RhoGDI3 and RhoG: Vesicular trafficking and interactions with the Sec3 Exocyst subunit.
Small GTPases. 2010-11-01; 1(3): 142-156
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1. Small GTPases. 2010 Nov;1(3):142-156.
RhoGDI3 and RhoG: Vesicular trafficking and interactions with the Sec3 Exocyst
Morin A(1), Cordelières FP, Cherfils J, Olofsson B.
(1)Laboratoire d’Enzymologie et Biochimie Structurales; Centre de Recherche de
Gif-sur-Yvette; CNRS; Gif-sur-Yvette, France.
RhoGDIs are negative regulators of small GTP-binding proteins of the Rho family,
which have essential cellular functions in most aspects of actin-based morphology
and motility processes. They extract Rho proteins from membranes, keep them in
inactive rhoGDI/Rho complexes and eventually deliver them again to specific
membranes in response to cellular signals. RhoGDI3, the most divergent member of
the rhoGDI family, is well suited to document the underlying molecular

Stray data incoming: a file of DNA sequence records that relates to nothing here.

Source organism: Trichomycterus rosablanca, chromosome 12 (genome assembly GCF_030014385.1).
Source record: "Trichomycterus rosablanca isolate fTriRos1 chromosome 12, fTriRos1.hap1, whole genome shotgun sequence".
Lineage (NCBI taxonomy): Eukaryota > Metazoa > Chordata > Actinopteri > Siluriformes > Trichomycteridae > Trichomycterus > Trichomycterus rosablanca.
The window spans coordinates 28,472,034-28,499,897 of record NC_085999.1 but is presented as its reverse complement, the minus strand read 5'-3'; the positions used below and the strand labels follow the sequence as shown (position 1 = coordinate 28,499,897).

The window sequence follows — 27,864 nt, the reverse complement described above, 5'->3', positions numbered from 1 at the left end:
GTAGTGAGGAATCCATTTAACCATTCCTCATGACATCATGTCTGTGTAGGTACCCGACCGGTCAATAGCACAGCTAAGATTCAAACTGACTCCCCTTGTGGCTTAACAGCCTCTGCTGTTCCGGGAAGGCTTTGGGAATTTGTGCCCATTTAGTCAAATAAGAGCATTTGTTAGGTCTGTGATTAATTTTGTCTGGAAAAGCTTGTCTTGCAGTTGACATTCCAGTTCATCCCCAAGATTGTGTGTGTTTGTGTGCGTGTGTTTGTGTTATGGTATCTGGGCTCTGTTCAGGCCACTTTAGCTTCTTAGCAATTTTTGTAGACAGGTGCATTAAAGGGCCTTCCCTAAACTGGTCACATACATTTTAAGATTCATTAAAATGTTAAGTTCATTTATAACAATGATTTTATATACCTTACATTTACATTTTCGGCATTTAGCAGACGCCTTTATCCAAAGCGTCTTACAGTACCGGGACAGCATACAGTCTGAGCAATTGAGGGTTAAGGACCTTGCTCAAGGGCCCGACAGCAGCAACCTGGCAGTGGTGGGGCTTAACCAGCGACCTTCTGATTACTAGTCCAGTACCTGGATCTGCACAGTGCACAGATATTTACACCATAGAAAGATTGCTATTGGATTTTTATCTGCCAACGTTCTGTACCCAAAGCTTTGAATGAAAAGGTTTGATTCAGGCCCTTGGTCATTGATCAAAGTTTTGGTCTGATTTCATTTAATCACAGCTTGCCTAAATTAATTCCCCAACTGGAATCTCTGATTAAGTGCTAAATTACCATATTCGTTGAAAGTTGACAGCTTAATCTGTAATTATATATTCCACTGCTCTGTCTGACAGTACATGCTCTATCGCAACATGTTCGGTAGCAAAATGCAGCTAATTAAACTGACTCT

mechanisms, since the active and inactive forms of its cellular target, RhoG,
have well-separated subcellular localizations. In this study, we investigate
trafficking structures and molecular interactions involved in rhoGDI3-mediated
shuttling of RhoG between the Golgi and the plasma membrane.Bimolecular
fluorescence complementation and acceptor-photobleaching FRET experiments suggest
that rhoGDI3 and RhoG form complexes on Golgi and vesicular structures in
mammalian cells. 4D-videomicroscopy confirms this localization, and show that
RhoG/rhoGDI3-labelled structures are less dynamic than RhoG and rhoGDI3-labeled
vesicles, consistent with the inhibitory function of rhoGDI3. Next, we identify
the Exocyst subunit Sec3 as a candidate rhoGDI3 partner in cells. RhoGDI3
relocates a subcomplex of the Exocyst (Sec3 and Sec8) from the cytoplasm to the
Golgi, while Sec6 is unaffected. Remarkably, Sec3 increases the level of
GTP-bound endogenous RhoG, the RhoG-dependent induction of membrane ruffles, and
the formation of intercellular tunneling nanotube-like protrusions.Altogether,
our study identifies a novel link between vesicular traffic and the regulation of
Rho proteins by rhoGDIs. It also suggests that components of the Exocyst
machinery may be involved in RhoG functions, possibly regulated by rhoGDI3.